I’ve never been truly devastated by the loss of a public figure before, and I just feel compelled to say this. For what it’s worth David Foster Wallace is the reason I’m in book publishing. I read Infinite Jest my sophomore year of college and that same year had an interview for an internship at a literary agency where I talked about it for almost the entire time. I was so naïve that I didn’t even understand what a literary agency was—when the person interviewing me asked me if I knew what an agent did, I said, “You publish books, right?”—but all I knew was that if there were people writing books like Infinite Jest, I wanted to be a part of bringing them to the world.
Here I am now as an agent, six years later, trying to fight the good fight (or so I tell myself), and the shadow DFW casts over contemporary literature has only increased, now for the saddest of reasons. Whether you liked his work or not, he was at the very least the kind of writer you had no choice but to form an opinion on, and we need more writers like that. Somewhere in this country there is a young genius—a member of what we’ll now call, sadly, the post-Wallace generation—trying to figure out how best to leave his or her mark on the world (Wallace, for those who don’t know, could well have become one of the foremost philosophers and logicians of his time had he not chosen to leave that academic track to pursue writing). There are more ways to do that now than ever before—certainly more than were available to Wallace, who came of age before the Internet—and perhaps it’s true that the general public doesn’t pay attention to writers in the way it once did. But Wallace’s work will live on in a way that only great literature can, and so maybe his example can serve as a call to the writers—as well as the would-be and could-be writers—of that next generation: Whether you care for his work or not, and whether you write like him or not—and it’s better if you don’t; for all the Pynchon comparisons made by people who clearly hadn’t read much of either Wallace or Pynchon, he wrote like no one else and no one else wrote like him—if you can make us look at the world around us in a new and deeper way, people will pay attention, and eventually people will care. We need you now more than ever.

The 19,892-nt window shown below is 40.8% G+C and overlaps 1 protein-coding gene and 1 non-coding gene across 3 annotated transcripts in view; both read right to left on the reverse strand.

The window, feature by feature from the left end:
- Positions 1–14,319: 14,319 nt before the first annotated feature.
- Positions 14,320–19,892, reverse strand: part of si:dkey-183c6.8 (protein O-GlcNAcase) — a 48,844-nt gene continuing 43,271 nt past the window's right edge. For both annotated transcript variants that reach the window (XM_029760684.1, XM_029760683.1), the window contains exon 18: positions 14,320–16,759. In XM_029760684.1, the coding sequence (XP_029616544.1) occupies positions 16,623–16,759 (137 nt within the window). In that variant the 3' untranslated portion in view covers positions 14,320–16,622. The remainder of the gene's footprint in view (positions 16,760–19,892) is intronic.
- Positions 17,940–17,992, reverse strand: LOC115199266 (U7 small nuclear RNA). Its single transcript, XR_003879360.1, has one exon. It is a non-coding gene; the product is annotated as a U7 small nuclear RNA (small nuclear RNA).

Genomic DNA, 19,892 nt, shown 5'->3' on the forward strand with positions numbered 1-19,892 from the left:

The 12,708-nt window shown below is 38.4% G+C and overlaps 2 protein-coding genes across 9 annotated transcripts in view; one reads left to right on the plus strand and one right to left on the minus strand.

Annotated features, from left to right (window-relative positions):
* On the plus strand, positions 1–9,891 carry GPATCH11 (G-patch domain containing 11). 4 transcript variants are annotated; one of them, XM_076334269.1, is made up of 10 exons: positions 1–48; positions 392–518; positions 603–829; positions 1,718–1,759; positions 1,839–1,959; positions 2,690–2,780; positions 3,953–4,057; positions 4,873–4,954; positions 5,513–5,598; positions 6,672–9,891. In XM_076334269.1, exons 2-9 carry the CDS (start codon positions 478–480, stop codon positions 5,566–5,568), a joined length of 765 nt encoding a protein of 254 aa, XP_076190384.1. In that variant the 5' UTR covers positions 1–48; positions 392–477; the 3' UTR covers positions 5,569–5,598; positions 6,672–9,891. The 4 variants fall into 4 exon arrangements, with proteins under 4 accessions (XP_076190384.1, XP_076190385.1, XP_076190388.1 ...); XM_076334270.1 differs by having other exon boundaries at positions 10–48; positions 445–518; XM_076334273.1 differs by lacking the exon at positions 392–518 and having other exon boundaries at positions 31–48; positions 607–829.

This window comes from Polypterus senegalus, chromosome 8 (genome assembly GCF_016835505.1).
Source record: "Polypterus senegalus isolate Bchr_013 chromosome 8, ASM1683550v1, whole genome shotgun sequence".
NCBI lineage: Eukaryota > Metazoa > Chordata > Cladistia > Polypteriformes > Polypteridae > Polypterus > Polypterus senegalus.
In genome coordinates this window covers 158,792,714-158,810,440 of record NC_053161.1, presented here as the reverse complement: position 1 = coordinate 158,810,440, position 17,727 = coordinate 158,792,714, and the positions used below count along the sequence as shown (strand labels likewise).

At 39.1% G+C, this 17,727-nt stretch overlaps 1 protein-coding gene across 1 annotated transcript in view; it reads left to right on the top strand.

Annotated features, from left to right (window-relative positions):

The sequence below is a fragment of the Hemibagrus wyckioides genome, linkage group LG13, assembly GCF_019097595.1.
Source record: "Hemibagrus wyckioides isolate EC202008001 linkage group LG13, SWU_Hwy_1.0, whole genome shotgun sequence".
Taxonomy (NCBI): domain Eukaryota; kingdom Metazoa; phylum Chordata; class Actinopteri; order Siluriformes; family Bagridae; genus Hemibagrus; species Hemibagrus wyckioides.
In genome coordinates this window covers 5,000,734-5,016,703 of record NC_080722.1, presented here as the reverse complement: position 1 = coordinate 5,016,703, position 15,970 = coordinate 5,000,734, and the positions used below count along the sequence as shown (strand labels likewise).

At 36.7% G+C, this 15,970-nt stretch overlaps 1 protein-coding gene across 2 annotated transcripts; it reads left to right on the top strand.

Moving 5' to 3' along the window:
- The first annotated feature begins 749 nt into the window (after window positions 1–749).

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Starting July 16, workshop your novel in-progress with a published author! Erika Mailman's course will function as a workshop, with the emphasis on sharing your work for review and providing critiques for your peers. By the end of this class you'll have up to 75 pages of you novel workshopped and developed patterns to improve your writing. Register now!